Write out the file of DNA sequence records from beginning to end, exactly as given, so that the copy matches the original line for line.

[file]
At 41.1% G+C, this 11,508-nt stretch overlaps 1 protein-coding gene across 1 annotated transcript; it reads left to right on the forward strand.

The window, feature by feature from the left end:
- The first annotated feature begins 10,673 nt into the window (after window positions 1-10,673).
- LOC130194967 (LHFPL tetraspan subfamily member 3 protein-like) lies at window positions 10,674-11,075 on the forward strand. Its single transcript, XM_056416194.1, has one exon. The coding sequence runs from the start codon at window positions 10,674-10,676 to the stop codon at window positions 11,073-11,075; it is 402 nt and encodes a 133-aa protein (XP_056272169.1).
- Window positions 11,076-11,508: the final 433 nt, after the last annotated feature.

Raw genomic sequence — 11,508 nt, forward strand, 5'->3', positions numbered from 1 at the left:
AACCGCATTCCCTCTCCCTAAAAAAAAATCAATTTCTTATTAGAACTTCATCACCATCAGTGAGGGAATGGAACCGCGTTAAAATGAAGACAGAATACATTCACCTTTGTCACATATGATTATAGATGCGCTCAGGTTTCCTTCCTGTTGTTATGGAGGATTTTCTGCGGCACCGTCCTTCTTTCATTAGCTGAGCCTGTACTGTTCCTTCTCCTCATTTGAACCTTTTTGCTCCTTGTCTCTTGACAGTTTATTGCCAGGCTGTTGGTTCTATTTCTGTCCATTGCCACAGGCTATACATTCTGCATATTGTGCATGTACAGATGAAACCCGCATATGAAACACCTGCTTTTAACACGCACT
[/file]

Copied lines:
At 41.1% G+C, this 11,508-nt stretch overlaps 1 protein-coding gene across 1 annotated transcript; it reads left to right on the forward strand.

The window, feature by feature from the left end:
- The first annotated feature begins 10,673 nt into the window (after window positions 1-10,673).
- LOC130194967 (LHFPL tetraspan subfamily member 3 protein-like) lies at window positions 10,674-11,075 on the forward strand. Its single transcript, XM_056416194.1, has one exon. The coding sequence runs from the start codon at window positions 10,674-10,676 to the stop codon at window positions 11,073-11,075; it is 402 nt and encodes a 133-aa protein (XP_056272169.1).
- Window positions 11,076-11,508: the final 433 nt, after the last annotated feature.

Raw genomic sequence — 11,508 nt, forward strand, 5'->3', positions numbered from 1 at the left:
AACCGCATTCCCTCTCCCTAAAAAAAAATCAATTTCTTATTAGAACTTCATCACCATCAGTGAGGGAATGGAACCGCGTTAAAATGAAGACAGAATACATTCACCTTTGTCACATATGATTATAGATGCGCTCAGGTTTCCTTCCTGTTGTTATGGAGGATTTTCTGCGGCACCGTCCTTCTTTCATTAGCTGAGCCTGTACTGTTCCTTCTCCTCATTTGAACCTTTTTGCTCCTTGTCTCTTGACAGTTTATTGCCAGGCTGTTGGTTCTATTTCTGTCCATTGCCACAGGCTATACATTCTGCATATTGTGCATGTACAGATGAAACCCGCATATGAAACACCTGCTTTTAACACGCACT